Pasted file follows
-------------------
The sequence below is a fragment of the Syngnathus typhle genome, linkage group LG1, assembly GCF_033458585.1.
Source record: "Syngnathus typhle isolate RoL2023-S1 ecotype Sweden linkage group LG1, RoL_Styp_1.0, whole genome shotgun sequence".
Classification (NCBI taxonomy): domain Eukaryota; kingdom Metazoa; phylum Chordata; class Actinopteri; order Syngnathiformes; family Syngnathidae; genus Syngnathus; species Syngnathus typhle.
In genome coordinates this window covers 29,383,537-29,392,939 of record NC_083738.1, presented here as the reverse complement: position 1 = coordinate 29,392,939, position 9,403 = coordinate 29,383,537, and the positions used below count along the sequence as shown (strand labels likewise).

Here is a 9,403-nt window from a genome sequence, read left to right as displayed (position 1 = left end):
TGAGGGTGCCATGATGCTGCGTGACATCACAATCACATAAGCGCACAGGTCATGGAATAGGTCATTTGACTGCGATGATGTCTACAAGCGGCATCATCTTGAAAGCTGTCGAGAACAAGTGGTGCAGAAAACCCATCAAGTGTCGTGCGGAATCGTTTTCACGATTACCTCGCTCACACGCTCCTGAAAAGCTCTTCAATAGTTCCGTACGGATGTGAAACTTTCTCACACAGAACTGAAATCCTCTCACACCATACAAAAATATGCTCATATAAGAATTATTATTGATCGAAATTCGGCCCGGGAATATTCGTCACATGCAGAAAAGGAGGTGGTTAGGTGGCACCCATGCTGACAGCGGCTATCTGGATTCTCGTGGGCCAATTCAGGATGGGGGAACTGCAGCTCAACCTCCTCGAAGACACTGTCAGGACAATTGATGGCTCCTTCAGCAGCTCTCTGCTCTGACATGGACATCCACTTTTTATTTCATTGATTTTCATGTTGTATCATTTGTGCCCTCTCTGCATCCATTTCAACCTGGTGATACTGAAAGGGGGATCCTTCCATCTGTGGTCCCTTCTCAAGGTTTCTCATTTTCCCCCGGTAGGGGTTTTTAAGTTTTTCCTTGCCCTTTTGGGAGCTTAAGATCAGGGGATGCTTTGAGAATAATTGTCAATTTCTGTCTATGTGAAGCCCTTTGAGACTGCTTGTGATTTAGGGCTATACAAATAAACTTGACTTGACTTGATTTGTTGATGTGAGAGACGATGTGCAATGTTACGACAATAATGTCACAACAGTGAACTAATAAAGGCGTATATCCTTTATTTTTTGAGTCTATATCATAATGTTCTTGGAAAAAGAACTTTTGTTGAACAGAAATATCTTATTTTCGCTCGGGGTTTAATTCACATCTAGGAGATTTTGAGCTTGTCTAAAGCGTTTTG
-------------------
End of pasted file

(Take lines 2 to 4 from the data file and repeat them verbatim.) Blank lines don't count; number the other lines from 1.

Source record: "Syngnathus typhle isolate RoL2023-S1 ecotype Sweden linkage group LG1, RoL_Styp_1.0, whole genome shotgun sequence".
Classification (NCBI taxonomy): domain Eukaryota; kingdom Metazoa; phylum Chordata; class Actinopteri; order Syngnathiformes; family Syngnathidae; genus Syngnathus; species Syngnathus typhle.
In genome coordinates this window covers 29,383,537-29,392,939 of record NC_083738.1, presented here as the reverse complement: position 1 = coordinate 29,392,939, position 9,403 = coordinate 29,383,537, and the positions used below count along the sequence as shown (strand labels likewise).